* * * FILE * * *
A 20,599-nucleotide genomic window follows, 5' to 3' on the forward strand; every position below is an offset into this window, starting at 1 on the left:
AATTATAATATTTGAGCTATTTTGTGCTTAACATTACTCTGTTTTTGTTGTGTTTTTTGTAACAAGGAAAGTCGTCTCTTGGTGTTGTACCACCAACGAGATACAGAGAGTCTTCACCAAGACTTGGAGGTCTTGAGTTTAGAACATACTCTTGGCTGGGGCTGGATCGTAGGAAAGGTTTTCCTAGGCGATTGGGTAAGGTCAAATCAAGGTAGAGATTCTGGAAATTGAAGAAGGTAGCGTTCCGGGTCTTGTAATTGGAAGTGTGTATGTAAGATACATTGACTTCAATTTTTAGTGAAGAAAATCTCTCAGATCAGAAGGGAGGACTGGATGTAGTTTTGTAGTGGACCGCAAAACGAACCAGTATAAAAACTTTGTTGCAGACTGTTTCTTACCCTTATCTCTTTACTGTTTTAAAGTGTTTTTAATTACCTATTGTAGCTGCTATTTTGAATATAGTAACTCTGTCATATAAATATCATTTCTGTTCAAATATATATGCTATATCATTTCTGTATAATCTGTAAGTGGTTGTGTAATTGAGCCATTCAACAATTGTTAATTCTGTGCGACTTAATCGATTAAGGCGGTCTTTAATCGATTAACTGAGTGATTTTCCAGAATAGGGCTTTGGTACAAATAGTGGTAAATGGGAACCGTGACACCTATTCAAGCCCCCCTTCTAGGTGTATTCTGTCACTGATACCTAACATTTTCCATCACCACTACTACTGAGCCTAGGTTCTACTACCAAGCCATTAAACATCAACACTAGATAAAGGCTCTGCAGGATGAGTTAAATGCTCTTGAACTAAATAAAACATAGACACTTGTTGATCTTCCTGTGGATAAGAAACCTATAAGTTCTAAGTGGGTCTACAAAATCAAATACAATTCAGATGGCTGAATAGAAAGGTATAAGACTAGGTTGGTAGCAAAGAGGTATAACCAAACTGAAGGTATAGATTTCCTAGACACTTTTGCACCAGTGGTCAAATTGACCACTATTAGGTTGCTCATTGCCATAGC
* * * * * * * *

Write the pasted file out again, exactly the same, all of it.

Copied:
A 20,599-nucleotide genomic window follows, 5' to 3' on the forward strand; every position below is an offset into this window, starting at 1 on the left:
AATTATAATATTTGAGCTATTTTGTGCTTAACATTACTCTGTTTTTGTTGTGTTTTTTGTAACAAGGAAAGTCGTCTCTTGGTGTTGTACCACCAACGAGATACAGAGAGTCTTCACCAAGACTTGGAGGTCTTGAGTTTAGAACATACTCTTGGCTGGGGCTGGATCGTAGGAAAGGTTTTCCTAGGCGATTGGGTAAGGTCAAATCAAGGTAGAGATTCTGGAAATTGAAGAAGGTAGCGTTCCGGGTCTTGTAATTGGAAGTGTGTATGTAAGATACATTGACTTCAATTTTTAGTGAAGAAAATCTCTCAGATCAGAAGGGAGGACTGGATGTAGTTTTGTAGTGGACCGCAAAACGAACCAGTATAAAAACTTTGTTGCAGACTGTTTCTTACCCTTATCTCTTTACTGTTTTAAAGTGTTTTTAATTACCTATTGTAGCTGCTATTTTGAATATAGTAACTCTGTCATATAAATATCATTTCTGTTCAAATATATATGCTATATCATTTCTGTATAATCTGTAAGTGGTTGTGTAATTGAGCCATTCAACAATTGTTAATTCTGTGCGACTTAATCGATTAAGGCGGTCTTTAATCGATTAACTGAGTGATTTTCCAGAATAGGGCTTTGGTACAAATAGTGGTAAATGGGAACCGTGACACCTATTCAAGCCCCCCTTCTAGGTGTATTCTGTCACTGATACCTAACATTTTCCATCACCACTACTACTGAGCCTAGGTTCTACTACCAAGCCATTAAACATCAACACTAGATAAAGGCTCTGCAGGATGAGTTAAATGCTCTTGAACTAAATAAAACATAGACACTTGTTGATCTTCCTGTGGATAAGAAACCTATAAGTTCTAAGTGGGTCTACAAAATCAAATACAATTCAGATGGCTGAATAGAAAGGTATAAGACTAGGTTGGTAGCAAAGAGGTATAACCAAACTGAAGGTATAGATTTCCTAGACACTTTTGCACCAGTGGTCAAATTGACCACTATTAGGTTGCTCATTGCCATAGC